all the oceans we contain

I seem to be on a roll with First Nations poets. This poem was shared in a workshop I did this past weekend with my always illuminating teacher, Marlene Schiwy. This beauty is from Linda Hogan. 

To Light


At the spring

we hear the great seas traveling


giving themselves up

with tongue of water

that sing the earth open.


They have journeyed through the graveyards

of our loved ones,

turning in their grave

to carry the stories of life to air.


Even the trees with their rings

have kept track

of the crimes that live within

and against us.


We remember it all.

We remember, though we are just skeletons

whose organs and flesh

hold us in.

We have stories

as old as the great seas

breaking through the chest,

flying out the mouth,

noisy tongues that once were silenced,

all the oceans we contain

coming to light.



I see your figure wrapped in skins

Today, a poem from Mary Tallmountain - a First Nations poet from Alaska whose work should be better known. This poem she dedicated to her grandmother. Matmiya means "tall mountain" in Athabascan. In an interview with Joseph Bruchac she shared that although her grandmother was physically thin, she thought of her as she thought of all Native American women -  growing out of the earth in a  lushly vegetative way. (ref: Encyclopedia of American Indian Literature)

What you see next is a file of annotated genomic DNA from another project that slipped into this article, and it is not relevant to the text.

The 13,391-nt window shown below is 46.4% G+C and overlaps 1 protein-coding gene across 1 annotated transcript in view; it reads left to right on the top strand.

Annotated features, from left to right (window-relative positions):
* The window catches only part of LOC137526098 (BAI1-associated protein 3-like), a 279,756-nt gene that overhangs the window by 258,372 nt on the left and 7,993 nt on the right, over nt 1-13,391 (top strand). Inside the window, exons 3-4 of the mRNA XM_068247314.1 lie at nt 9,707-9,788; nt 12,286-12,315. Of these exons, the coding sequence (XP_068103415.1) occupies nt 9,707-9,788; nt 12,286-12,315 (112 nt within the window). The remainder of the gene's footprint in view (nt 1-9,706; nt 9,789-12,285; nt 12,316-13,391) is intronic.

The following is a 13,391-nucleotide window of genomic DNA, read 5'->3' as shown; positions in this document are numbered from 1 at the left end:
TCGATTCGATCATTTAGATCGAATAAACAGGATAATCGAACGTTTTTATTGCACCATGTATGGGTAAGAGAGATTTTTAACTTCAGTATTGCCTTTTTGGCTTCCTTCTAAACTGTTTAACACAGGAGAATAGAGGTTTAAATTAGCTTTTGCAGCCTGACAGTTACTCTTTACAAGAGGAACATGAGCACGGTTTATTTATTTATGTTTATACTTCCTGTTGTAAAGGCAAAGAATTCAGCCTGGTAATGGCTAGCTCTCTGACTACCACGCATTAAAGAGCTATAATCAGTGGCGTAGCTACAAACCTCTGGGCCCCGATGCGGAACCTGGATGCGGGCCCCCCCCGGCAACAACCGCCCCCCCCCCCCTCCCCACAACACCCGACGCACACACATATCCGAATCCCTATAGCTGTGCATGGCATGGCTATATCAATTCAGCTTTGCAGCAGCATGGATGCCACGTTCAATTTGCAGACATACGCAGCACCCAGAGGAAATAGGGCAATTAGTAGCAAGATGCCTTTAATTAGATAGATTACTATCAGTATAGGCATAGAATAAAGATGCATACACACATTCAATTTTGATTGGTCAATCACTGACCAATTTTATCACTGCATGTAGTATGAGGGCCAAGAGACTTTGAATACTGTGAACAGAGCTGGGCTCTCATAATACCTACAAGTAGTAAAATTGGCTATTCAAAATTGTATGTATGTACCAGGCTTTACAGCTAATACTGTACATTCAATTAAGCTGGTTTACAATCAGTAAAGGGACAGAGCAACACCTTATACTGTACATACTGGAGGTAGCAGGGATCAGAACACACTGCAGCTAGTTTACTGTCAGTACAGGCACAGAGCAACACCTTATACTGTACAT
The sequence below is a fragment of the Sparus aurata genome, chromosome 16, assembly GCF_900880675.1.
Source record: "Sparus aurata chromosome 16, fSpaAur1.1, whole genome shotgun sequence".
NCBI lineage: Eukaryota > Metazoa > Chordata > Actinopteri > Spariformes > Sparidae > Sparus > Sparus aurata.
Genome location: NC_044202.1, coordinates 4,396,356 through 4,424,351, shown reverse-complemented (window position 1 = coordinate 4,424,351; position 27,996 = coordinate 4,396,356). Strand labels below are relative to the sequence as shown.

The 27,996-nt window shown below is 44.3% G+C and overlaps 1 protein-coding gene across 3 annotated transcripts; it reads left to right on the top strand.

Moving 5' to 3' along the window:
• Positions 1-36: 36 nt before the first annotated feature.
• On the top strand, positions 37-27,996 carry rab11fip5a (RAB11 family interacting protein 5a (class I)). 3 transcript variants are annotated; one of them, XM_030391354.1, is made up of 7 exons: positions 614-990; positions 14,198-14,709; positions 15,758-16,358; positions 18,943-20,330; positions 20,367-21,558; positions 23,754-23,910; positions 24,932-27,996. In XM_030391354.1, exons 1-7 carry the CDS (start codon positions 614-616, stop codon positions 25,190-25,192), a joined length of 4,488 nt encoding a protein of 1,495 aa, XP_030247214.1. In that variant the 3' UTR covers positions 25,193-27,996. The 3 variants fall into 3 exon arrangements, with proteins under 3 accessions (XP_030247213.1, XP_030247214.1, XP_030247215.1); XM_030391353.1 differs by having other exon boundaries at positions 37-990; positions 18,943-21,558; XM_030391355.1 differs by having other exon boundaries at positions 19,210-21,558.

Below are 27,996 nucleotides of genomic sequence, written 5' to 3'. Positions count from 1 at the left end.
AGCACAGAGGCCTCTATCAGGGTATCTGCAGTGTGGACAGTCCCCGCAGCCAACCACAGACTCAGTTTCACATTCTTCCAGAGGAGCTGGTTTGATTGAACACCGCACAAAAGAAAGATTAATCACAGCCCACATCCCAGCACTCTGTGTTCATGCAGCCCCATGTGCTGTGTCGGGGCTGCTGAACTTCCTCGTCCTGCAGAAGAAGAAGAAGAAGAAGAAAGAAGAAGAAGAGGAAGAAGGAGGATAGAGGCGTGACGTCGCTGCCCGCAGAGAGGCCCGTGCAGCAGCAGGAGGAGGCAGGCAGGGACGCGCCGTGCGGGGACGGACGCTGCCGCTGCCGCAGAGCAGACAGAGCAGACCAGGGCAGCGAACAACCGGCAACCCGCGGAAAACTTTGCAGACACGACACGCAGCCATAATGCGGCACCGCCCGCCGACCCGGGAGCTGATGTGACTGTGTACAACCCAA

Matmiya        for my Grandmother                  

I see you sitting
Implanted by roots
Coiled deep from your thighs
Roots, flesh red, centuries pale.
Hairsprings wound tight
Through fertile earthscapes
Where each layer feeds the next
Into depths immutable.

Though you must rise, must
Move large and slow
When it is time, O my
Gnarled mother-vine, ancient
As vanished ages,
Your spirit remains
Nourishing me.

I see your figure wrapped in skins
Curved into a mound of earth
Holding your rich dark roots.
I see you sitting.

from That's what She Said: Contemporary Poetry and Fiction by Native American Women (Indiana University Press)